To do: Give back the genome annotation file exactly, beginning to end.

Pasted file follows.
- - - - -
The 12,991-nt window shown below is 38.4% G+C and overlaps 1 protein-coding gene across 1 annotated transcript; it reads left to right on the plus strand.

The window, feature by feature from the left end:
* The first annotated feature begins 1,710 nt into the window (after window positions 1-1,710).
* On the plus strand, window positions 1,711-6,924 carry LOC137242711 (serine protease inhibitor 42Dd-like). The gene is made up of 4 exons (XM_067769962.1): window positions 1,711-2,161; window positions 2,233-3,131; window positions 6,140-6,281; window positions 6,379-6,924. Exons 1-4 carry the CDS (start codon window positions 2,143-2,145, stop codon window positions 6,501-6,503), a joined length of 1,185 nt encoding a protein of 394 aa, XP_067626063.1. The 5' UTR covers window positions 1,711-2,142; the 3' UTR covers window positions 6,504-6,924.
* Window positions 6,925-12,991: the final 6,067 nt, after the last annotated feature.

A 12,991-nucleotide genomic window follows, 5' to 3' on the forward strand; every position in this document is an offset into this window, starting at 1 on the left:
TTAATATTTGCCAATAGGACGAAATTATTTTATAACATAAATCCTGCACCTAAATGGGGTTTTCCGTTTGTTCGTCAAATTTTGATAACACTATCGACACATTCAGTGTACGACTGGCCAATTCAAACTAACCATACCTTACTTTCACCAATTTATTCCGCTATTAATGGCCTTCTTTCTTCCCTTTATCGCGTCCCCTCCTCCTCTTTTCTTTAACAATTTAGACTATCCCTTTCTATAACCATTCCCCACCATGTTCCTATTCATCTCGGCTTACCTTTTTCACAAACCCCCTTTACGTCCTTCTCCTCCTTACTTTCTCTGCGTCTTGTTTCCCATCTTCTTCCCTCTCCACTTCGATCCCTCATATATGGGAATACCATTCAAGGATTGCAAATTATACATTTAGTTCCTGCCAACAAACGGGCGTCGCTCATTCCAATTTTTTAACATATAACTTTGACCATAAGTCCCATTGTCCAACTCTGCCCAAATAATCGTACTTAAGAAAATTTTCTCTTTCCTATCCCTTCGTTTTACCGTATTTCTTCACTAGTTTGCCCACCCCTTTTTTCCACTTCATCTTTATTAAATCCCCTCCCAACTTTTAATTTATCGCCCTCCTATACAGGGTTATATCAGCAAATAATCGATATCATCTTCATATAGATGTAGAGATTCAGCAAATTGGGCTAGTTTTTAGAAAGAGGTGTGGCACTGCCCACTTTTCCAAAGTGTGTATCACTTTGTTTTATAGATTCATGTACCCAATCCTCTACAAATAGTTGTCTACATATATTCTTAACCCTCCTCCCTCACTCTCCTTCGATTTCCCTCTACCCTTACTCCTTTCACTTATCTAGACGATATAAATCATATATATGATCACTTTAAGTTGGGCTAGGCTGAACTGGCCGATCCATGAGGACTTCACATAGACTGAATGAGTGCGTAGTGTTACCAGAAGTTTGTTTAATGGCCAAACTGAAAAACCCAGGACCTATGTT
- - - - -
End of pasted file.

The 12,991-nt window shown below is 38.4% G+C and overlaps 1 protein-coding gene across 1 annotated transcript; it reads left to right on the plus strand.

The window, feature by feature from the left end:
* The first annotated feature begins 1,710 nt into the window (after window positions 1-1,710).
* On the plus strand, window positions 1,711-6,924 carry LOC137242711 (serine protease inhibitor 42Dd-like). The gene is made up of 4 exons (XM_067769962.1): window positions 1,711-2,161; window positions 2,233-3,131; window positions 6,140-6,281; window positions 6,379-6,924. Exons 1-4 carry the CDS (start codon window positions 2,143-2,145, stop codon window positions 6,501-6,503), a joined length of 1,185 nt encoding a protein of 394 aa, XP_067626063.1. The 5' UTR covers window positions 1,711-2,142; the 3' UTR covers window positions 6,504-6,924.
* Window positions 6,925-12,991: the final 6,067 nt, after the last annotated feature.

A 12,991-nucleotide genomic window follows, 5' to 3' on the forward strand; every position in this document is an offset into this window, starting at 1 on the left:
TTAATATTTGCCAATAGGACGAAATTATTTTATAACATAAATCCTGCACCTAAATGGGGTTTTCCGTTTGTTCGTCAAATTTTGATAACACTATCGACACATTCAGTGTACGACTGGCCAATTCAAACTAACCATACCTTACTTTCACCAATTTATTCCGCTATTAATGGCCTTCTTTCTTCCCTTTATCGCGTCCCCTCCTCCTCTTTTCTTTAACAATTTAGACTATCCCTTTCTATAACCATTCCCCACCATGTTCCTATTCATCTCGGCTTACCTTTTTCACAAACCCCCTTTACGTCCTTCTCCTCCTTACTTTCTCTGCGTCTTGTTTCCCATCTTCTTCCCTCTCCACTTCGATCCCTCATATATGGGAATACCATTCAAGGATTGCAAATTATACATTTAGTTCCTGCCAACAAACGGGCGTCGCTCATTCCAATTTTTTAACATATAACTTTGACCATAAGTCCCATTGTCCAACTCTGCCCAAATAATCGTACTTAAGAAAATTTTCTCTTTCCTATCCCTTCGTTTTACCGTATTTCTTCACTAGTTTGCCCACCCCTTTTTTCCACTTCATCTTTATTAAATCCCCTCCCAACTTTTAATTTATCGCCCTCCTATACAGGGTTATATCAGCAAATAATCGATATCATCTTCATATAGATGTAGAGATTCAGCAAATTGGGCTAGTTTTTAGAAAGAGGTGTGGCACTGCCCACTTTTCCAAAGTGTGTATCACTTTGTTTTATAGATTCATGTACCCAATCCTCTACAAATAGTTGTCTACATATATTCTTAACCCTCCTCCCTCACTCTCCTTCGATTTCCCTCTACCCTTACTCCTTTCACTTATCTAGACGATATAAATCATATATATGATCACTTTAAGTTGGGCTAGGCTGAACTGGCCGATCCATGAGGACTTCACATAGACTGAATGAGTGCGTAGTGTTACCAGAAGTTTGTTTAATGGCCAAACTGAAAAACCCAGGACCTATGTT